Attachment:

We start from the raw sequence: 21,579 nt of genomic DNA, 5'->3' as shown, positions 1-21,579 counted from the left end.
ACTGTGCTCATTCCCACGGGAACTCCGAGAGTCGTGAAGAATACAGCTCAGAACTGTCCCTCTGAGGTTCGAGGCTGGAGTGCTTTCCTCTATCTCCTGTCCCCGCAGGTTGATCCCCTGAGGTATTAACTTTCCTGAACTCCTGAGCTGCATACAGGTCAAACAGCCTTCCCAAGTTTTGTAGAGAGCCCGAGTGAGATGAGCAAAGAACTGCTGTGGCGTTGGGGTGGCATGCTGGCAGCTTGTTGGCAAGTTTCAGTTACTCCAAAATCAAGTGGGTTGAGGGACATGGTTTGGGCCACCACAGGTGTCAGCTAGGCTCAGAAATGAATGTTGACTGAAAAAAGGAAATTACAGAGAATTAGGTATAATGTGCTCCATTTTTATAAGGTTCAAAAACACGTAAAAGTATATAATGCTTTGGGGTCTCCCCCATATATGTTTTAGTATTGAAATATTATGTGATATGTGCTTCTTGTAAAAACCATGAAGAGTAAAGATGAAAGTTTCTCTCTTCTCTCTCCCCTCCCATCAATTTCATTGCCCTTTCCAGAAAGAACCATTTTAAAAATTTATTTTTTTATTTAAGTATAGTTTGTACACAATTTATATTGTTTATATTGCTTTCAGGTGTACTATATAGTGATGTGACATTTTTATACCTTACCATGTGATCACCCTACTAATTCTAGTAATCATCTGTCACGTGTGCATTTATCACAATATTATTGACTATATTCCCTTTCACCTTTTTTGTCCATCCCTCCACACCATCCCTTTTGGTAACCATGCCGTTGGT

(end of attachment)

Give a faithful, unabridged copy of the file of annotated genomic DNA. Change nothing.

We start from the raw sequence: 21,579 nt of genomic DNA, 5'->3' as shown, positions 1-21,579 counted from the left end.
ACTGTGCTCATTCCCACGGGAACTCCGAGAGTCGTGAAGAATACAGCTCAGAACTGTCCCTCTGAGGTTCGAGGCTGGAGTGCTTTCCTCTATCTCCTGTCCCCGCAGGTTGATCCCCTGAGGTATTAACTTTCCTGAACTCCTGAGCTGCATACAGGTCAAACAGCCTTCCCAAGTTTTGTAGAGAGCCCGAGTGAGATGAGCAAAGAACTGCTGTGGCGTTGGGGTGGCATGCTGGCAGCTTGTTGGCAAGTTTCAGTTACTCCAAAATCAAGTGGGTTGAGGGACATGGTTTGGGCCACCACAGGTGTCAGCTAGGCTCAGAAATGAATGTTGACTGAAAAAAGGAAATTACAGAGAATTAGGTATAATGTGCTCCATTTTTATAAGGTTCAAAAACACGTAAAAGTATATAATGCTTTGGGGTCTCCCCCATATATGTTTTAGTATTGAAATATTATGTGATATGTGCTTCTTGTAAAAACCATGAAGAGTAAAGATGAAAGTTTCTCTCTTCTCTCTCCCCTCCCATCAATTTCATTGCCCTTTCCAGAAAGAACCATTTTAAAAATTTATTTTTTTATTTAAGTATAGTTTGTACACAATTTATATTGTTTATATTGCTTTCAGGTGTACTATATAGTGATGTGACATTTTTATACCTTACCATGTGATCACCCTACTAATTCTAGTAATCATCTGTCACGTGTGCATTTATCACAATATTATTGACTATATTCCCTTTCACCTTTTTTGTCCATCCCTCCACACCATCCCTTTTGGTAACCATGCCGTTGGT